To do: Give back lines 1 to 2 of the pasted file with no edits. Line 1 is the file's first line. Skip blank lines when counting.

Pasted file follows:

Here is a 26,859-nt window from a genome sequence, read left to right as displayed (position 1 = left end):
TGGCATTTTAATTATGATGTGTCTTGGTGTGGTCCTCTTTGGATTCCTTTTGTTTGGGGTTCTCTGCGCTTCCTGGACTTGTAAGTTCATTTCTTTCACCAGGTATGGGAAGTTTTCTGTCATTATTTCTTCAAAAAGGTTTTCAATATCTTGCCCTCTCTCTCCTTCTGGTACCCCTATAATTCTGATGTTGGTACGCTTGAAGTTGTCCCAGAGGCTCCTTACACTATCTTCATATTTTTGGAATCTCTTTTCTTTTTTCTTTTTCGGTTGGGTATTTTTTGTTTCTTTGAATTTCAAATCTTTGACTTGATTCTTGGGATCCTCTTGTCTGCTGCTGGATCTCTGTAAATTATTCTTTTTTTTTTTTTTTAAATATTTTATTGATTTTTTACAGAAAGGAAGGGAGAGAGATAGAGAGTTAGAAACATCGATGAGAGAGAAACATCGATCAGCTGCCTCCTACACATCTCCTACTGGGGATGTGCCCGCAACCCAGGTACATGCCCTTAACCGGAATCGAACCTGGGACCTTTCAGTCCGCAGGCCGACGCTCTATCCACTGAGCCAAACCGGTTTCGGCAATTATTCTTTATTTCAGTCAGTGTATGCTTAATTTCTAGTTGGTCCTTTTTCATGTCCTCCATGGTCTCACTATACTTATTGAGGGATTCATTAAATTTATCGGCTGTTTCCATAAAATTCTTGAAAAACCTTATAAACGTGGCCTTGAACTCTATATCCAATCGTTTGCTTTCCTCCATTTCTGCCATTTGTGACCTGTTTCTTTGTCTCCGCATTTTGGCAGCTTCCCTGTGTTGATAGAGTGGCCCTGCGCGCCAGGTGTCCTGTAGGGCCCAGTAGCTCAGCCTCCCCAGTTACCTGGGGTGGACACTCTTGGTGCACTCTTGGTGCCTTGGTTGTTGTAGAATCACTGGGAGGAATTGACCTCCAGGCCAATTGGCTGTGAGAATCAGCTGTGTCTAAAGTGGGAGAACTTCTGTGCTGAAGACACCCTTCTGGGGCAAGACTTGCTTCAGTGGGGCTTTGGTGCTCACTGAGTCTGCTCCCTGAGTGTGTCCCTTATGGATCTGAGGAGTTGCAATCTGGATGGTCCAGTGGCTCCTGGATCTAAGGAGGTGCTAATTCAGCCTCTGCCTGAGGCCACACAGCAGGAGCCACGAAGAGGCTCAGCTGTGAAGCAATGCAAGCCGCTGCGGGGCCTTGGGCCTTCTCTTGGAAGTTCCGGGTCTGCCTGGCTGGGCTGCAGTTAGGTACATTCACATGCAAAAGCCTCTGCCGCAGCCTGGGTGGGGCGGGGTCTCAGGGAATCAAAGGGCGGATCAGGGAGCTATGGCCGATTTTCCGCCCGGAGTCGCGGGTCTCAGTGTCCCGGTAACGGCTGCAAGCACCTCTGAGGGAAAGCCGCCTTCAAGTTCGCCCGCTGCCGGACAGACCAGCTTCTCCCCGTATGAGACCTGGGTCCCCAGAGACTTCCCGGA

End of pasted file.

Here is a 26,859-nt window from a genome sequence, read left to right as displayed (position 1 = left end):
TGGCATTTTAATTATGATGTGTCTTGGTGTGGTCCTCTTTGGATTCCTTTTGTTTGGGGTTCTCTGCGCTTCCTGGACTTGTAAGTTCATTTCTTTCACCAGGTATGGGAAGTTTTCTGTCATTATTTCTTCAAAAAGGTTTTCAATATCTTGCCCTCTCTCTCCTTCTGGTACCCCTATAATTCTGATGTTGGTACGCTTGAAGTTGTCCCAGAGGCTCCTTACACTATCTTCATATTTTTGGAATCTCTTTTCTTTTTTCTTTTTCGGTTGGGTATTTTTTGTTTCTTTGAATTTCAAATCTTTGACTTGATTCTTGGGATCCTCTTGTCTGCTGCTGGATCTCTGTAAATTATTCTTTTTTTTTTTTTTTAAATATTTTATTGATTTTTTACAGAAAGGAAGGGAGAGAGATAGAGAGTTAGAAACATCGATGAGAGAGAAACATCGATCAGCTGCCTCCTACACATCTCCTACTGGGGATGTGCCCGCAACCCAGGTACATGCCCTTAACCGGAATCGAACCTGGGACCTTTCAGTCCGCAGGCCGACGCTCTATCCACTGAGCCAAACCGGTTTCGGCAATTATTCTTTATTTCAGTCAGTGTATGCTTAATTTCTAGTTGGTCCTTTTTCATGTCCTCCATGGTCTCACTATACTTATTGAGGGATTCATTAAATTTATCGGCTGTTTCCATAAAATTCTTGAAAAACCTTATAAACGTGGCCTTGAACTCTATATCCAATCGTTTGCTTTCCTCCATTTCTGCCATTTGTGACCTGTTTCTTTGTCTCCGCATTTTGGCAGCTTCCCTGTGTTGATAGAGTGGCCCTGCGCGCCAGGTGTCCTGTAGGGCCCAGTAGCTCAGCCTCCCCAGTTACCTGGGGTGGACACTCTTGGTGCACTCTTGGTGCCTTGGTTGTTGTAGAATCACTGGGAGGAATTGACCTCCAGGCCAATTGGCTGTGAGAATCAGCTGTGTCTAAAGTGGGAGAACTTCTGTGCTGAAGACACCCTTCTGGGGCAAGACTTGCTTCAGTGGGGCTTTGGTGCTCACTGAGTCTGCTCCCTGAGTGTGTCCCTTATGGATCTGAGGAGTTGCAATCTGGATGGTCCAGTGGCTCCTGGATCTAAGGAGGTGCTAATTCAGCCTCTGCCTGAGGCCACACAGCAGGAGCCACGAAGAGGCTCAGCTGTGAAGCAATGCAAGCCGCTGCGGGGCCTTGGGCCTTCTCTTGGAAGTTCCGGGTCTGCCTGGCTGGGCTGCAGTTAGGTACATTCACATGCAAAAGCCTCTGCCGCAGCCTGGGTGGGGCGGGGTCTCAGGGAATCAAAGGGCGGATCAGGGAGCTATGGCCGATTTTCCGCCCGGAGTCGCGGGTCTCAGTGTCCCGGTAACGGCTGCAAGCACCTCTGAGGGAAAGCCGCCTTCAAGTTCGCCCGCTGCCGGACAGACCAGCTTCTCCCCGTATGAGACCTGGGTCCCCAGAGACTTCCCGGA